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What Is the Difference Between “Income” and “Earning Capacity”?


At first glance, the terms “loss of income” and “loss of earning capacity” might seem to describe the same thing. But in the field of personal injury law, these are actually two distinct types of damages that can occur after an accident or injury.

 

When people think of the costs associated with an accident, they usually think of the immediate damage. In a car accident, for example, there is physical damage done to your automobile by the crash. There also may be physical damage to you as well in the form of injuries. But medical bills and car repair costs don’t account for all of the money that you might lose due to an accident.

If you are injured, your life will likely be very different as you undergo the recovery process. One of the areas of your life that can suffer quite a bit of “damage” is your ability to work. Many people find themselves unable to perform their jobs, which makes paying medical bills and property damage fees all the more debilitating.

 

Perhaps you were involved in a car accident on the way to work, which resulted in you being absent that day. Or maybe the injuries related to your accident make it impossible for you to perform your duties to the best of your ability—or at all.

 

Damages such as these are more abstract in nature than medical bills or car repairs, since they don’t have a clear “bottom line.” This is a situation where an experienced injury attorney can be extremely helpful in calculating how much your life has been impacted financially by the incident.

 

Loss of Income vs. Loss of Earning Capacity

 

 

“Loss of Income” and “Loss of Earning Capacity” are two claims that help victims receive compensation for the damage done to their career by an accident, and they each have distinct meanings.

 

Loss of Income

 

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The amount of money that you would have received had you not been the victim of an accident is referred to as your “loss of income.” For example, if you were struck by a car while riding a bicycle, you might spend several days or even weeks recovering in the hospital. During this time, you would be absent from work, thus losing your normal income for that time.

 

The amount of money that you lose from missing work contributes to the amount you can attempt to claim in your case. This is your “loss of income,” and it isn’t just limited to your initial hospital stay.

 

You may have to miss work for future doctor’s appointments or consultations with other medical professionals. To compensate for your injury, you may have to limit the days of the week that you can work or the length of your shifts. As long as you can prove it was related to the injury, these lost wages qualify as “loss of income.”

 

Loss of Earning Capacity

 

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Loss of earning capacity is a less concrete claim, but it still is an important and valid way for you to receive compensation for your damaged career.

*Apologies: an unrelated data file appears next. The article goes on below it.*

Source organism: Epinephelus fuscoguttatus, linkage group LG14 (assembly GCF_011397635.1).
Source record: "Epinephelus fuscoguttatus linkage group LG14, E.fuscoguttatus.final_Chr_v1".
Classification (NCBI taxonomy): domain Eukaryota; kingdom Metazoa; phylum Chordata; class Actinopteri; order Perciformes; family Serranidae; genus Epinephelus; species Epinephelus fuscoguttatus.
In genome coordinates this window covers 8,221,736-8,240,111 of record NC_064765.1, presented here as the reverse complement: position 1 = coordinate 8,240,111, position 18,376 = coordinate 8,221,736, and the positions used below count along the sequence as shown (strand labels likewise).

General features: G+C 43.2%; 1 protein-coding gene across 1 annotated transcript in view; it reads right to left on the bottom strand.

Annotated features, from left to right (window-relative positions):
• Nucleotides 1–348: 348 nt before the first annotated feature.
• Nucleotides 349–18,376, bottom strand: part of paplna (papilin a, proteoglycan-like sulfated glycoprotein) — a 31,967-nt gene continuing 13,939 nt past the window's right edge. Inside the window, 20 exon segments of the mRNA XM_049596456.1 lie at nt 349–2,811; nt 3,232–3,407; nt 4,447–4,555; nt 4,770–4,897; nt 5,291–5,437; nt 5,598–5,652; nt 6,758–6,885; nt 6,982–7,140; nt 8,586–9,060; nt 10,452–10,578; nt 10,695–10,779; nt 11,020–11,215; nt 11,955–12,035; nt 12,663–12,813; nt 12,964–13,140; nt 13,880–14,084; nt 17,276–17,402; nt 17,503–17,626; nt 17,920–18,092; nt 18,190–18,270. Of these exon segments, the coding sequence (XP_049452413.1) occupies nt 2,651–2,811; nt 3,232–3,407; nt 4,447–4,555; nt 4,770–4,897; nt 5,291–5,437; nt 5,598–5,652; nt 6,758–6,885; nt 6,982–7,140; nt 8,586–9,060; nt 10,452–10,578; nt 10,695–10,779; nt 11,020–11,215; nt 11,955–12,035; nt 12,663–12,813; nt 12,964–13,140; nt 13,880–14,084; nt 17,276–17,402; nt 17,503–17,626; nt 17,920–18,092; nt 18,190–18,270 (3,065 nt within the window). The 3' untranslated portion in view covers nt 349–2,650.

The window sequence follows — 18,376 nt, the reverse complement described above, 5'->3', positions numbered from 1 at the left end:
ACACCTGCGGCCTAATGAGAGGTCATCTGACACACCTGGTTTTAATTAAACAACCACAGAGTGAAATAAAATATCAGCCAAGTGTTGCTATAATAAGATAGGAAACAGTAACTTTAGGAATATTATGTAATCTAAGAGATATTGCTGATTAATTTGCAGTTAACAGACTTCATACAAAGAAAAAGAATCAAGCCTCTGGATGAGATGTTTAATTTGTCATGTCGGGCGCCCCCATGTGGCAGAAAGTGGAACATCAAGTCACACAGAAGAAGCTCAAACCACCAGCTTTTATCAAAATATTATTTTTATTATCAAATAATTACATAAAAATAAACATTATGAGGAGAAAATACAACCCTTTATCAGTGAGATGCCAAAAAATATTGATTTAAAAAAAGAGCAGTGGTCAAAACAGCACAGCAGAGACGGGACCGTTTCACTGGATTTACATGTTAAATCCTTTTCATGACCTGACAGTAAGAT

A loss of earning capacity claim asserts that the accident affected your ability to earn money in the future. For example, if an accountant receives a debilitating brain injury, he may no longer be able to work in his field. This would no doubt have a devastating effect on his career prospects and personal finances.

 

As you might guess, it’s much easier to calculate how much you’ve lost in the past than how much you might earn in the future. Thus, a loss of earning capacity can require complex calculations that involve many elements from your working life.

 

These elements might include your working profile—like your skills, experience, and talent. Another important factor is the prognosis for your recovery, which might include a comprehensive list of your injuries and a timeline of your healing process. The current job market and wage standards will play an important role as well. As these factors vary widely based on location and field, the final number will be significantly different from case to case.

 

Compared to lost wages, it can be much more difficult to calculate and file for loss of earning capacity in a personal injury suit. Usually, a combination of financial documents and expert witnesses is used to effectively make a loss of earning capacity claim.

 

Many other factors will play a role in the final tally of your loss of earning capacity claim, and it would be impossible to outline them here. The best way to develop a comprehensive, successful claim is to contact a knowledgeable personal injury lawyer for consultation.

 

Loss of earning capacity and loss of income are only two of several different kinds of damage claims that can be made in personal injury law. To learn more about the various ways that you may be entitled to compensation from a negligent party, get in touch with a skilled injury attorney as soon as possible.

 

About the Author:

 

Jeffrey Braxton is a trial lawyer in Fort Lauderdale who has devoted his 15-year career to the practice of personal injury law. As lead trial attorney for The Injury Law Firm of South Florida, Jeff has litigated thousands of cases and is a member of the Million Dollar Advocates Forum, an exclusive group of attorneys who have resolved cases in excess of one million dollars.

 

 

 

 

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